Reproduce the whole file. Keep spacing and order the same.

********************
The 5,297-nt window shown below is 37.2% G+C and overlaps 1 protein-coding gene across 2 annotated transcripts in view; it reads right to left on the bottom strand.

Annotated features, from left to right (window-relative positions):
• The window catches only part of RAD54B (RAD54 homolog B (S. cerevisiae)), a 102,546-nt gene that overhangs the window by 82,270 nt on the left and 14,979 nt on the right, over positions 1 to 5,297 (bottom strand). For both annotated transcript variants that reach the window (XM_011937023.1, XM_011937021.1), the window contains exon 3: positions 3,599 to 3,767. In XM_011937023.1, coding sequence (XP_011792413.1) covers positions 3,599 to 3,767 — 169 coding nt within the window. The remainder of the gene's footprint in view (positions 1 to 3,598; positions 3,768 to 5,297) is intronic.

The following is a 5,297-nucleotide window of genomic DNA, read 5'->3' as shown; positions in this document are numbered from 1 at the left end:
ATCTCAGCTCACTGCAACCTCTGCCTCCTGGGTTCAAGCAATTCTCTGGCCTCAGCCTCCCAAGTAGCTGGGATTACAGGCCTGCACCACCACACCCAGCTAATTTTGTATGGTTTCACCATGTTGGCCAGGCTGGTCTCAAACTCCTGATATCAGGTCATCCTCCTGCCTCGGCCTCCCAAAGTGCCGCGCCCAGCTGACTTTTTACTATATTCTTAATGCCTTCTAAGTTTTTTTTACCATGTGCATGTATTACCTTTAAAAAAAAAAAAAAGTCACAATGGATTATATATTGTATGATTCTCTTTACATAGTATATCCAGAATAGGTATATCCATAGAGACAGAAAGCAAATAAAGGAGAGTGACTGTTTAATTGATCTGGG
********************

The 5,297-nt window shown below is 37.2% G+C and overlaps 1 protein-coding gene across 2 annotated transcripts in view; it reads right to left on the bottom strand.

Annotated features, from left to right (window-relative positions):
• The window catches only part of RAD54B (RAD54 homolog B (S. cerevisiae)), a 102,546-nt gene that overhangs the window by 82,270 nt on the left and 14,979 nt on the right, over positions 1 to 5,297 (bottom strand). For both annotated transcript variants that reach the window (XM_011937023.1, XM_011937021.1), the window contains exon 3: positions 3,599 to 3,767. In XM_011937023.1, coding sequence (XP_011792413.1) covers positions 3,599 to 3,767 — 169 coding nt within the window. The remainder of the gene's footprint in view (positions 1 to 3,598; positions 3,768 to 5,297) is intronic.

The following is a 5,297-nucleotide window of genomic DNA, read 5'->3' as shown; positions in this document are numbered from 1 at the left end:
ATCTCAGCTCACTGCAACCTCTGCCTCCTGGGTTCAAGCAATTCTCTGGCCTCAGCCTCCCAAGTAGCTGGGATTACAGGCCTGCACCACCACACCCAGCTAATTTTGTATGGTTTCACCATGTTGGCCAGGCTGGTCTCAAACTCCTGATATCAGGTCATCCTCCTGCCTCGGCCTCCCAAAGTGCCGCGCCCAGCTGACTTTTTACTATATTCTTAATGCCTTCTAAGTTTTTTTTACCATGTGCATGTATTACCTTTAAAAAAAAAAAAAAGTCACAATGGATTATATATTGTATGATTCTCTTTACATAGTATATCCAGAATAGGTATATCCATAGAGACAGAAAGCAAATAAAGGAGAGTGACTGTTTAATTGATCTGGG